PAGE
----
Meanwhile, back in Jeffersonton, where all this started lo those many hours ago… at Waterloo Bridge and various other points along the Rappahannock Lee directed Longstreet to make continued demonstrations – artillery barrages and cavalry feints and infantry movements – to hold Pope’s attention.  The ruse succeeded.  As Jackson’s exhausted Confederates finally fell out into the fields just outside Marshall as darkness fell, Pope believed the morning would see Lee trying to force his line along the Rappahannock.

Tuesday, August 26, 1862 was a remarkable day.  Jackson roused his men early, their exhausted sleep upon the hard ground outside Marshall not nearly enough.  But the fate of an army – of a nascent nation – hung in the balance, and Jackson knew it.

From Marshall, Jackson proceeded west on present-day rt. 55… through The Plains (incorrectly noted in most wartime reports as “White Plains”), through Thoroughfare Gap, through Haymarket, and, finally, to Gainesville.  There, he turned south along present-day rt. 619, to Bristoe Station.  And it was there, at dusk, when the telegraph line was cut and the trains stopped running, that Pope finally learned that Jackson was in his rear.  You can imagine his astonishment. 

Meanwhile, the good citizens of Orlean were not quite done as witnesses.  During the afternoon on this day Lee, with Longstreet and the other half of his army, left their positions south of the Rappahannock and began following the same route Jackson had taken a day earlier.  West on 211, north on Hinsons Ford, splashing across the Rappahannock, and the long walk up along Bears Den to Leeds Manor.  At dark, Longstreet’s men fell out into the fields just south of Orlean.  The residents of Orlean would go to sleep that night with nearly 30,000 sudden visitors.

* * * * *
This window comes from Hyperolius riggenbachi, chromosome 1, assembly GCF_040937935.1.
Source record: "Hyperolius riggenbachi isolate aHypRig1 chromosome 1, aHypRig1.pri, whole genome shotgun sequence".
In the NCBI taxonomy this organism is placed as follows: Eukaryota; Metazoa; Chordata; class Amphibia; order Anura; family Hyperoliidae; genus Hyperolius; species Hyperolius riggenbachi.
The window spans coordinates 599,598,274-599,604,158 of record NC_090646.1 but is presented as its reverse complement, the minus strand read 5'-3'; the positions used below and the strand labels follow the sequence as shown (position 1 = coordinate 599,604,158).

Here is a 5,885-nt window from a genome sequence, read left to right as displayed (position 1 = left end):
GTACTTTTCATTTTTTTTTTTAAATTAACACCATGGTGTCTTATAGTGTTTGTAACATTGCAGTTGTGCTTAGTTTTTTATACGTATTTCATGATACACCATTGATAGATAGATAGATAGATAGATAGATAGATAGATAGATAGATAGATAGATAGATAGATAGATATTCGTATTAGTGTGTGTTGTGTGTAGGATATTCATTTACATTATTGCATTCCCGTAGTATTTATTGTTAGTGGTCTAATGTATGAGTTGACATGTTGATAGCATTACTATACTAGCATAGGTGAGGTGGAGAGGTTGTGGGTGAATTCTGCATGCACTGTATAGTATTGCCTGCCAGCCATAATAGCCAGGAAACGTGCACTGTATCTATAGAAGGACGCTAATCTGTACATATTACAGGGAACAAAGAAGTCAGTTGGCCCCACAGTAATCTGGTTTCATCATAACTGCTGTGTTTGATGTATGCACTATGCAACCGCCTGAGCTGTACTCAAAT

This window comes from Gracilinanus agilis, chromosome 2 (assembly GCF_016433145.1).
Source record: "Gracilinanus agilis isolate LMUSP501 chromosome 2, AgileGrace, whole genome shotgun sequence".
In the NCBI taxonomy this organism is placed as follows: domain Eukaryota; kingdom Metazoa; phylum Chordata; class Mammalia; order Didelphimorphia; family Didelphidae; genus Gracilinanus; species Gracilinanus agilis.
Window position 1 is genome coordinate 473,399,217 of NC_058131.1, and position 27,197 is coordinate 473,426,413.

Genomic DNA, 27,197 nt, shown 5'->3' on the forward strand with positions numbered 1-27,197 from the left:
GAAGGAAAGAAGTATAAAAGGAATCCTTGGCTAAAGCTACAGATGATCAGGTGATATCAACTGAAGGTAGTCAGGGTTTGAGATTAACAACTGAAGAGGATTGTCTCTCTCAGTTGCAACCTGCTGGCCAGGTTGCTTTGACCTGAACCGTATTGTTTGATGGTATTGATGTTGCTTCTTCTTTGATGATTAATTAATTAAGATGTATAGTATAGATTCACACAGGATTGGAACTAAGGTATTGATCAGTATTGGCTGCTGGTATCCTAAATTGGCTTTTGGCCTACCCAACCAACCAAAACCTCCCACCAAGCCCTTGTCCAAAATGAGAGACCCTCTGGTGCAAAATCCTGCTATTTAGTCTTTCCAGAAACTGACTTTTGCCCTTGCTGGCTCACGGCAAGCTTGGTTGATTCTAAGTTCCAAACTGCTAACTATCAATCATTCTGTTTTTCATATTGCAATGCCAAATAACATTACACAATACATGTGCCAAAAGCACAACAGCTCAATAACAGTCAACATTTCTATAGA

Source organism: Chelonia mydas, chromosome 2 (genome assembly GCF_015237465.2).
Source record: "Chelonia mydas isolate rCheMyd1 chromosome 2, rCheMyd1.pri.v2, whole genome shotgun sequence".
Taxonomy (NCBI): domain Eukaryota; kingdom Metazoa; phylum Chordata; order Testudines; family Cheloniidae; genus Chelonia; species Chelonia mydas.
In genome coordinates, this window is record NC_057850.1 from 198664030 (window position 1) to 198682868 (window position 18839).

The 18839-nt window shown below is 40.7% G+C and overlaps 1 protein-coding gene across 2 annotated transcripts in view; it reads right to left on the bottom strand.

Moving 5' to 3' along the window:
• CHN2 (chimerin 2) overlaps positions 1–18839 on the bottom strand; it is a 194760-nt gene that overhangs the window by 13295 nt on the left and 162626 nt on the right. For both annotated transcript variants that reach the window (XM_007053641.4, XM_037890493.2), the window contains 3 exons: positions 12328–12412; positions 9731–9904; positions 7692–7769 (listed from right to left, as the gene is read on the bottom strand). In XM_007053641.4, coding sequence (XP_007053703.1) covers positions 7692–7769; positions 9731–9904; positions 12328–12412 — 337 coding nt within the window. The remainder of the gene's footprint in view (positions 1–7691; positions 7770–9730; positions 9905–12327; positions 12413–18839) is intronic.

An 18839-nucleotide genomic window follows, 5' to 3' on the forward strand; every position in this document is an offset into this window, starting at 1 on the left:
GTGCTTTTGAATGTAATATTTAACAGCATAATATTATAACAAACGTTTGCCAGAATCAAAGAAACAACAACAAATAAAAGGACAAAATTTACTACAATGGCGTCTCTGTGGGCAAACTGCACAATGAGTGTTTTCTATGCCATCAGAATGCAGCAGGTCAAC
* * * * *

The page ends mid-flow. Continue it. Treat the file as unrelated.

Morning would see them depart, but not before one last bit of drama unfolded.

Lee, as was often customary at the time, dined that evening at a local home of standing.  In this case, he had dinner and stayed the night at Oak Hill, the home of Mrs. John Marshall, daughter-in-law of U.S. Supreme Court Justice John Marshall, near Piedmont Station (present-day Delaplane).

Early Wednesday morning, August 27, 1862, Lee and his staff bid adieu to Mrs. Marshall, mounted up, and proceeded on horseback towards Marshall.  They were well in front of Longstreet’s corps, at that moment just arising from their camp at Orlean, when they were discovered by the 9th New York cavalry between Ada and Vernon Mills, who were screening Pope’s left flank.  Lee’s staffers drew up in a line, while Lee hurried towards the safety of Longstreet’s corps.  The Union cavalry, believing the gray-clad horsemen were part of a much larger Confederate cavalry unit, quickly retreated towards Warrenton.  It was probably the closest Lee ever came to being captured or killed during the entire Civil War.

And so ended the little village of Orlean’s witness to the momentous high-tide of the Confederacy.  Events would continue to unfold, of course… Lee’s narrow escape would be followed that day by the continued march of Longstreet to join Jackson.  Late the next day, Thursday, August 28, 1862 would see the Second Battle of Manassas joined.  Lee’s two corps were once again reunited.  And on Friday, August 29, 1862, Longstreet would hammer Pope with the greatest infantry assault ever seen in North America.  It was a crushing defeat for the Union commander.  That he escaped with his army at all was down to darkness… and the heroic, tenacious defense mounted on Chinn’s Ridge by subordinates who were far better at war than he was.